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Aref A. Abdul-Baki, J.R. Teasdale, R. Korcak, D. Chitwood, and R Huettle

Fresh-market tomatoes (Lycopersicon esculentum Mill) cvs. Sunny and Sunbeam were grown in bare soil (BS), Horto paper (HP), black polyethylene (BP), hairy vetch (HV), crimson clover (CC), and hairy vetch plus rye (HVR) mulches. Yields were highest in HV (85.8 t·ha–1), followed by HVR 69.3 t·ha–1) and CC (65.7 t·ha–1), and averaged 47% above BP for the 3-year period. A 5- to 9-day earliness was exhibited by BP over other treatments. Fruit weight was significantly higher in all three organic mulch treatments than in the other three treatments. Mulch biomass was highest in HVR (5.91 t·ha–1), whereas N fixation was highest in HV (188 kg·ha–1). Tomato harvest was extended by the HV treatment over the BP treatment by 3 to 4 weeks, during which tomato prices were higher than those in early or mid-season.

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Aref A. Abdul-Baki, J.R. Teasdale, R. Korcak, D.J. Chitwood, and R.N. Huettel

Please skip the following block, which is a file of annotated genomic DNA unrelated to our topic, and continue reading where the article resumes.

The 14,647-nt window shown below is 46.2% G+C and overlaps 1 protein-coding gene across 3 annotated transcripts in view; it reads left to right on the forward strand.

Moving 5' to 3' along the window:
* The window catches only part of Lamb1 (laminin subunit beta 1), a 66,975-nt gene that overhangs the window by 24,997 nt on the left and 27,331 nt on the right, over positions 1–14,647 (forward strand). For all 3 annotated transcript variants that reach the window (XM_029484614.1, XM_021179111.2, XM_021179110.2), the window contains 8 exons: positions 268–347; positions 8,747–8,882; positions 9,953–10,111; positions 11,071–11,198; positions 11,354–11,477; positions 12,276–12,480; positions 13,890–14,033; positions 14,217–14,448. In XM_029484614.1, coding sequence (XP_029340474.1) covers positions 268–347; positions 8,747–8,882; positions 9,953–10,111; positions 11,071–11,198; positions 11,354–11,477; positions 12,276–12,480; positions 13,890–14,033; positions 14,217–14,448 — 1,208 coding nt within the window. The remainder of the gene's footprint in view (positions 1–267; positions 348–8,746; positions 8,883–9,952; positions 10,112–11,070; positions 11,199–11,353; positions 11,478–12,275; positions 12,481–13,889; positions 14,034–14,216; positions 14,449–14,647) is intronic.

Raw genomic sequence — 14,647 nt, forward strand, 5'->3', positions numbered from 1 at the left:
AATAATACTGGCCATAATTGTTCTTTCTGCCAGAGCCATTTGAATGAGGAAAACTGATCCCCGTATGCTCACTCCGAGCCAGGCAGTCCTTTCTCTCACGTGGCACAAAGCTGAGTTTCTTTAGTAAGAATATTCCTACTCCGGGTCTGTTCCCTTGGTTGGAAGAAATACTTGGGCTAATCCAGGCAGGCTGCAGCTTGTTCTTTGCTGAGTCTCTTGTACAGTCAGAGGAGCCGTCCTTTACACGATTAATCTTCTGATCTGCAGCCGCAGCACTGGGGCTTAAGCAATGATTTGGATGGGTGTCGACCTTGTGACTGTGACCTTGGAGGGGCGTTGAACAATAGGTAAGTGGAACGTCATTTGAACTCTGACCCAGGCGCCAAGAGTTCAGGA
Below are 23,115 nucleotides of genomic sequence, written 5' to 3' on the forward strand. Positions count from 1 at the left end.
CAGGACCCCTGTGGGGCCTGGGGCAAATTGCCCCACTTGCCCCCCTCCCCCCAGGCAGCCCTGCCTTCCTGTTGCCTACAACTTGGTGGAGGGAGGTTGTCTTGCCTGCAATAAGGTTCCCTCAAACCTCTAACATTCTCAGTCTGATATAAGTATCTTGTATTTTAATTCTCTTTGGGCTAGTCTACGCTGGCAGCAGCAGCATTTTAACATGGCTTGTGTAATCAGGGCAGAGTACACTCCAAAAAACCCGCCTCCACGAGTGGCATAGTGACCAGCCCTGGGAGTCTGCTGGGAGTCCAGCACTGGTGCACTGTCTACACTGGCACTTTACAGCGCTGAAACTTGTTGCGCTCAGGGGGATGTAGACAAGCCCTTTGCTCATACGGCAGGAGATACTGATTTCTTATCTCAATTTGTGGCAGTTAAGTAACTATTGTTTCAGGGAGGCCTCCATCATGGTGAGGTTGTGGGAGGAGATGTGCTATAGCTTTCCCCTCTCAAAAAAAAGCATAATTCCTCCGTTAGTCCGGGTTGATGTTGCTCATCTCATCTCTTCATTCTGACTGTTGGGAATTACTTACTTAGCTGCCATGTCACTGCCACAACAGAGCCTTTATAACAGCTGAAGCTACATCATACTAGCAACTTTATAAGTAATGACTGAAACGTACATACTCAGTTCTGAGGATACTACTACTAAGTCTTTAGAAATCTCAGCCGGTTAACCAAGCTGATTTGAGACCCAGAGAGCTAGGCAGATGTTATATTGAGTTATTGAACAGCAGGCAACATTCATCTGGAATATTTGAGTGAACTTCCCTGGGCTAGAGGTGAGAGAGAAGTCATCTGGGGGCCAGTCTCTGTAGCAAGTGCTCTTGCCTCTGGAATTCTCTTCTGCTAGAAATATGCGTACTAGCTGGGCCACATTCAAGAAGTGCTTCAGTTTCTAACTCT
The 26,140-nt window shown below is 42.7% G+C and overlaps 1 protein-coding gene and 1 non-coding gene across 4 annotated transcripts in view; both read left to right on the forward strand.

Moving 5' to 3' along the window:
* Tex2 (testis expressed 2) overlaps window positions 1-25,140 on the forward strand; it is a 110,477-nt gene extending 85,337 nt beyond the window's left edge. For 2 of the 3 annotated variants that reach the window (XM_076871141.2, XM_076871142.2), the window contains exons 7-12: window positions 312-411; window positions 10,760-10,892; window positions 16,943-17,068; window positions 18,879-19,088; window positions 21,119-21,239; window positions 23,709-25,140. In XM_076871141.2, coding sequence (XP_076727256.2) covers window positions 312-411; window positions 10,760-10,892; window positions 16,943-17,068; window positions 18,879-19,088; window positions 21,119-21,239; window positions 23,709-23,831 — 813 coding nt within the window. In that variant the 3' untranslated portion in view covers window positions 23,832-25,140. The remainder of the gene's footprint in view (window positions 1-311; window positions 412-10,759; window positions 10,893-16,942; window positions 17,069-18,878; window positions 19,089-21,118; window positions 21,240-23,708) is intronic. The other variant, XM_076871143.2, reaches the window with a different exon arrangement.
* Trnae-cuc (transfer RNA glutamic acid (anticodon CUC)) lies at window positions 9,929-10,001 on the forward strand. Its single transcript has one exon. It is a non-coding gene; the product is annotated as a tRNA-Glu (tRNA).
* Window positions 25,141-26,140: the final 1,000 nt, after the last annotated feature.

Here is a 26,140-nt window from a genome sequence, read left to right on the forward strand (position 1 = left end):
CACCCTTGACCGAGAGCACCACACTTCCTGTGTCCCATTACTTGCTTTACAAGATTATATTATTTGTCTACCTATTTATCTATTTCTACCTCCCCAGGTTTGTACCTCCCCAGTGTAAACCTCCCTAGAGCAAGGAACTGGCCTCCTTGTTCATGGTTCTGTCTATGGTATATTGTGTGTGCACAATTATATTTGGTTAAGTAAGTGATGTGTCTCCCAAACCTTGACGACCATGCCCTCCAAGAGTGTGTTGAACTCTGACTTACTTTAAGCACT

A low-input sustainable agricultural system for the production of staked, fresh-market field tomatoes (Lycopersicon esculentum Mill.) is described. The system uses winter annual cover crops to fix N, recycle leftover nutrients, produce biomass, and prevent soil erosion throughout the winter and spring. Yields of tomato plants grown in hairy vetch (Vicia villosa Roth), crimson clover (Trifolium incarnatum L.), and rye (Secale cereale L.) plus hairy vetch mulches were higher than those grown in the conventional black polyethylene (BP) mulch system in 2 of 3 years. Fruit were heavier with the plant mulches than with BP mulch. Eight weeks after transplanting, N levels in tomato leaves were higher with plant than with BP mulch, although the plant mulch plots received only 50% of the N applied to the BP plots. The cover crops had no effect on populations of five phytoparasitic nematode species.